[ v25 p622 ]
The decision of the Authority follows:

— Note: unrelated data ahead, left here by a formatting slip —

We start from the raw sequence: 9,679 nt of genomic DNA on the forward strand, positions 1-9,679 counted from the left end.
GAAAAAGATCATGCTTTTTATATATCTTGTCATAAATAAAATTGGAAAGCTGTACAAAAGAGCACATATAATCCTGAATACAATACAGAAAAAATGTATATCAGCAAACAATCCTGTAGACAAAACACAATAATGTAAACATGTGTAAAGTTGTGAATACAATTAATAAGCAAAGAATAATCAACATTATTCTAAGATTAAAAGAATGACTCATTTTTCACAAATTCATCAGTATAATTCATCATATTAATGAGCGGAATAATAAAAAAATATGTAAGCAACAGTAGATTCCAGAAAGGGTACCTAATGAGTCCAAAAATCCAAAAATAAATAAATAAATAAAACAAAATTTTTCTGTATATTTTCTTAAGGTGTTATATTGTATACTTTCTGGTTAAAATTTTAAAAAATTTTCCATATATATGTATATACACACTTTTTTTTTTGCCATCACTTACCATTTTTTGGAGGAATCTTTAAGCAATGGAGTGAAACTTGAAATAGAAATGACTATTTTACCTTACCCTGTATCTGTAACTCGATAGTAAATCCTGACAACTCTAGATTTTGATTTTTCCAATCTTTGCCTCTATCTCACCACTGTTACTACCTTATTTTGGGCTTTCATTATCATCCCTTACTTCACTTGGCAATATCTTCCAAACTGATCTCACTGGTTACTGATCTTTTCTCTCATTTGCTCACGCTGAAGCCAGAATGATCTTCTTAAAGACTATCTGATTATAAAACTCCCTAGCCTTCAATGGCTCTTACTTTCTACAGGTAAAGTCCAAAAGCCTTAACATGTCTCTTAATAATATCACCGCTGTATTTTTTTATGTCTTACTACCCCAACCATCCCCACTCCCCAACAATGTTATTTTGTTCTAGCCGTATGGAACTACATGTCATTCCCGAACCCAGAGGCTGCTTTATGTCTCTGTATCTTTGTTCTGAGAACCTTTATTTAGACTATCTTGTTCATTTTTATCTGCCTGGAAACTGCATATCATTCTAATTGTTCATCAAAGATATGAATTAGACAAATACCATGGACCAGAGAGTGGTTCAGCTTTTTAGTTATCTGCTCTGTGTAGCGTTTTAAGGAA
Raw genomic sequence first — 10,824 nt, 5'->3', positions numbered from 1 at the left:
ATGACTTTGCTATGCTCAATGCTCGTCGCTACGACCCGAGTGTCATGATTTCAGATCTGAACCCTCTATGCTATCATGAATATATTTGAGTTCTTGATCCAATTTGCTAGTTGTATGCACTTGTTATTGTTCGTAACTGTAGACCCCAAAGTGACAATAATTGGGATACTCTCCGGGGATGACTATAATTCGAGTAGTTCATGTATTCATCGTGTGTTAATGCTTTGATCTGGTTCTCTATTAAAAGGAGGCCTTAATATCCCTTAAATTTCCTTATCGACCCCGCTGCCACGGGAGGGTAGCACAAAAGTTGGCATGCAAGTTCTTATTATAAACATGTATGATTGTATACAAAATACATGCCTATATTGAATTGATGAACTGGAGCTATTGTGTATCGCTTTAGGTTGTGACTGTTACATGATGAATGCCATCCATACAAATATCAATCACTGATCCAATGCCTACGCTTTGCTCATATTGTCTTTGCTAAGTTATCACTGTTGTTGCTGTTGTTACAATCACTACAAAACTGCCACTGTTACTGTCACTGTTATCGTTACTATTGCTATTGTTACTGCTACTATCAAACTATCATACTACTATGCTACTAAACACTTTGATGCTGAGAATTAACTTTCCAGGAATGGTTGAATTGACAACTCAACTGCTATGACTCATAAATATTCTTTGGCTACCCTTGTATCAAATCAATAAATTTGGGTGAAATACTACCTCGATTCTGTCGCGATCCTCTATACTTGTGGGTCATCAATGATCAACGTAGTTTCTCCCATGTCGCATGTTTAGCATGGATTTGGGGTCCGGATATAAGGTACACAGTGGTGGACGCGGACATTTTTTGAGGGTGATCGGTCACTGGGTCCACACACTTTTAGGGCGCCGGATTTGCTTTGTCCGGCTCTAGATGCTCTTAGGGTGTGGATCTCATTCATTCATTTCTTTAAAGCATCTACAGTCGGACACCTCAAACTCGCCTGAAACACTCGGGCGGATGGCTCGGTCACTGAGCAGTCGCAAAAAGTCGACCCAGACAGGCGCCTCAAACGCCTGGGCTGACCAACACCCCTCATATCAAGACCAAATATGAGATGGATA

25 FLRA No. 50 AMERICAN FEDERATION OF GOVERNMENT EMPLOYEES, AFL-CIO NATIONAL COUNCIL OF SSA FIELD OPERATIONS LOCALS Union and SOCIAL SECURITY ADMINISTRATION Agency Case No. 0-NG-1304 DECISION AND ORDER ON NEGOTIABILITY ISSUES I. Statement of the Case This petition for review comes before the Authority pursuant to section 7105(a)(2)(E) of the Federal Service Labor-Management Relations Statute (the Statute). It raises issues concerning the negotiability of three Union proposals. For the reasons discussed below, we find Proposals 1 and 3 to be outside the duty to bargain and Proposal 2 to be within the duty to bargain. II. Proposal 1 The assignment of volunteers and stay-in-schools to SSA programs will be for the purpose of supplementing and not replacing SSA employees. This will be accomplished consistent with applicable laws and Government-wide rules and regulations. A. Positions of the Parties The Agency contends that the proposal: (1) is inconsistent with management's right to assign work under section 7106(a)(2)(B) of the Statute; (2) does not concern unit employees insofar as it relates to volunteers and "stay-in-schools" /1/ who are not in the bargaining unit; and (3) improperly limits the Agency's right to lay off and/or make selections for appointment from any appropriate source. The Union contends that the intent of the proposal is not to deny management the right to hire "stay-in-schools" or to accept volunteer services but rather to provide a statement of purpose which is consistent with the Agency's own policy that the volunteer service will not be used to displace any employee or to staff a vacancy which is a normal part of SSA's work force. B. Analysis As understood by the Agency and as the plain language states, the proposal provides that work assignments to volunteer and "stay-in-school" appointees can only be made for the purpose of supplementing SSA employees and may not be made in any way that results in replacing SSA employees. Regarding the Agency's assertion that the proposal does not concern unit employees, we find that the assignment of bargaining unit work to volunteer and "stay-in-school" appointees who are not included in the bargaining unit relates to the working conditions of unit employees. Volunteer and "stay-in-school" appointees work side-by-side with unit employees and are jointly engaged in the furtherance of a common agency objective. They perform duties which "make the office operation more efficient and the regular employees' jobs less hectic." Union Petition at 1. Proposal 1 therefore affects the working conditions of unit employees. American Federation of Government Employees, AFL-CIO, Local 3748 and U.S. Department of Agriculture, Agricultural Reserach Service, Northern States Area, 23 FLRA No. 20 (1986) (Proposals 1 and 2), petition for review filed sub nom. Department of Agriculture, Agricultural Research Service v. FLRA, No. 86-1533 (D.C. Cir. Oct. 1, 1986). See also Antilles Consolidated Education Association and Antilles Consolidated School System, 22 FLRA No. 23 (1986). As noted above, the proposal states that work assignments to volunteer and "stay-in-school" appointees will not be made for the purpose of replacing SSA employees. That language is mandatory. The proposal is therefore in the nature of a work preservation requirement. That is, management could make no work assignments to volunteer and "stay-in-school" appointees which might result in the loss of work for unit employees. By limiting the Agency's ability to make assignments to volunteer and "stay-in-school" appointees the proposal directly interferes with management's right to assign work. We have previously held that a proposal prohibiting the assignment of work or duties to nonunit employees violates the Agency's right to assign work under section 7106(a)(2)(B) of the Statute. American Federation of Government Employees, AFL-CIO, National Joint Council of Food Inspection Locals and Department of Agriculture, Food Safety and Quality Service, Washington, D.C., 9 FLRA 663, 664 (1982) (Proposal 1). See also Southwestern Power Administration and International Brotherhood of Electrical Workers, Local 1002, 22 FLRA No. 48 (1986) (arbitrator's award prohibiting agency from assigning bargaining unit work to nonbargaining unit personnel deficient as contrary to section 7106(a)(2)(B) of the Statute). Moreover, even if, as the Union contends, the proposal simply requires adherence to an existing Agency policy, that policy is itself an exercise of management's right to assign work and any attempt to incorporate that policy in a negotiated agreement would constitute an independent limitation on that right. See National Association of Air Traffic Specialists and Department of Transportation, Federal Aviation Administration, 6 FLRA 588, 591 (1981). C. Conclusion Proposal 1 is nonnegotiable because it conflicts with management's right to assign work under section 7106(a)(2)(B) of the Statute. We do not reach the Agency's other contentions as to the nonnegotiability of the proposal. III. Proposal 2 Union personnel will have access to SSA facilities in carrying out their labor relations responsibilities. A. Positions of the Parties The Agency contends that this proposal concerns access to facilities and services for individuals employed by the Union who are not bargaining unit employees and as a result, does not pertain to negotiable conditions of employment. The Union states that Union personnel are not limited to bargaining unit employees who hold Union positions. It contends that the proposal establishes conditions under which the Union can accomplish its labor-management work. The Union also argues that its proposal neither mandates nor precludes any controls by SSA in such areas as security, hours of work, or the like. B. Analysis Representation of employees in matters concerning their employment clearly affects the working conditions of those employees. National Treasury Employees Union and Department of Treasury, U.S. Customs Service, 21 FLRA No. 2, slip op. at 2-3 (1986), petition for review filed sub nom. Department of Treasury, U.S. Customs Service v. FLRA, No. 86-1198 (D.C. Cir. March 27, 1986); American Federation of Government Employees, AFL-CIO and Air Force Logistics Command, Wright-Patterson Air Force Base, Ohio, 2 FLRA 604 (1980) (Union Proposal II), enf'd as to other matters sub nom. Department of Defense v. FLRA, 659 F.2d 1140 (D.C. Cir. 1981), cert. denied sub nom. AFGE v. FLRA, 455 U.S. 945 (1982). In Wright-Patterson Air Force Base, the Authority held that a proposal which provides union access to agency facilities for the purpose of carrying out labor-management relations activities is directly related to the conditions of employment of unit employees and is within the scope of the duty to bargain under section 7117 of the Statute. The Authority has also held that a request by a union for sufficient personnel to allow it to carry out its representational responsibilities under the Statute is inextricably tied to the conditions of employment of the employees it represents. Antilles Consolidated Education Association and U.S. Navy Department, Puerto Rico, 21 FLRA No. 114 (1986). Contrary to the Agency's claim, Proposal 2 is not outside of the duty to bargain because it provides for access to agency facilities for individuals employed by the Union who are not SSA employees. The Union's request for access to Agency facilities for designated representatives and personnel directly affects the Union's ability to carry out its representational responsibilities and therefore is inextricably tied to the conditions of employment of unit employees. C. Conclusion Proposal 2 is within the Agency's duty to bargain. IV. Proposal 3 Each employee, upon request, will be granted up to one day's administrative leave for bereavement purposes for an immediate relative or dependent. A. Positions of the Parties The Agency contends that the proposal attempts to add to the pay and allowances of employees without specific authorization by law and conflicts with 5 U.S.C. Section 5536. The Union contends that the proposal would allow an employee, in the case of an immediate relative's or dependent's death, administrative leave for one day to attend the funeral or memorial service, make necessary arrangements, or console another member of the family. B. Analysis Chapter 63 of title 5 of the United States Code governs the accumulation of both annual and sick leave and further authorizes agencies "to grant administrative leave excusing an employee from work when it is in the public interest." 5 U.S.C. Section 6326(c). 5 U.S.C. Section 6311 states that "(t)he Office of Personnel Management may prescribe regulations necessary for the administration of this subchapter." The coverage of the relevant OPM regulations is coextensive with that of chapter 63, covering most employees in the executive branch of Government. The OPM regulations governing leave are, therefore, "Government-wide" within the meaning of section 7117(a)(1) of the Statute. See American Federation of Government Employees, AFL-CIO, Local 3804 and Federal Deposit Insurance Corporation, Madison Region, 21 FLRA No. 104 (1986) (Proposal 15). In American Federation of Government Employees, Local 2094, AFL-CIO and Veterans Administration Medical Center, New York, New York, 22 FLRA No. 81 (1986) (Proposal 7), petition for review as to other matters filed sub nom. American Federation of Government Employees, AFL-CIO, Local 2094 v. FLRA, No. 86-1521 (D.C. Cir. Sept. 22, 1986), we held that a proposal providing for administrative leave for personal emergency or illness was inconsistent with Government-wide regulations, including FPM chapter 630, subchapter 3-4.a(2), governing the administration of leave. We found that annual and sick leave were intended to cover the circumstances described in the proposal in that case and that the governing regulations did not contemplate personal emergencies or illness as justifiable grounds for granting administrative leave in lieu of annual leave or sick leave. Likewise, Proposal 3, in this case, is inconsistent with OPM regulations governing leave. Those regulations do not contemplate personal bereavement as justifiable grounds for granting administrative leave in lieu of annual leave. /2/ Specifically, FPM chapter 630, subchapter 3-4.a(2) provides that annual leave is intended for use in situations which include "a death in the employee's family." Thus, for the reasons stated more fully in Veterans Administration Medical Center, New York, New York, 22 FLRA No. 81, we find that Proposal 3 is nonnegotiable because it is inconsistent with Government-wide regulations within the meaning of section 7117(a)(1). See also Federal Deposit Insurance Corporation, Madison Region, 21 FLRA No. 104 (1986) (Proposal 15), in which we held that administrative leave is to be granted for only short periods of time and for limited purposes, not including personal business. C. Conclusion Proposal 3 is outside the Agency's duty to bargain under section 7117(a)(1) because it is inconsistent with an applicable Government-wide regulation. V. Order The petition for review as to Proposals 1 and 3 is dismissed. The Agency shall upon request, or as otherwise agreed to by the parties, bargain on Proposal 2. /3/ Issued, Washington, D.C., February 10, 1987. Jerry L. Calhoun, Chairman Henry B. Frazier III, Member Jean McKee, Member FEDERAL LABOR RELATIONS AUTHORITY --------------- FOOTNOTES$ --------------- (1) "Stay-in-schools," as explained by the Union, are high school and/or college students hired by the Social Security Administration to perform miscellaneous clerical duties. (2) We find that Proposal 3 is not restricted to situations where funeral leave might be granted in accordance with 5 C.F.R. Section 630.804. The Union rejected a management proposal reflecting funeral leave available under that section. Agency Response to Petition for Review at 5. (3) In finding that Proposal 2 is negotiable, we express no opinion as to its merits.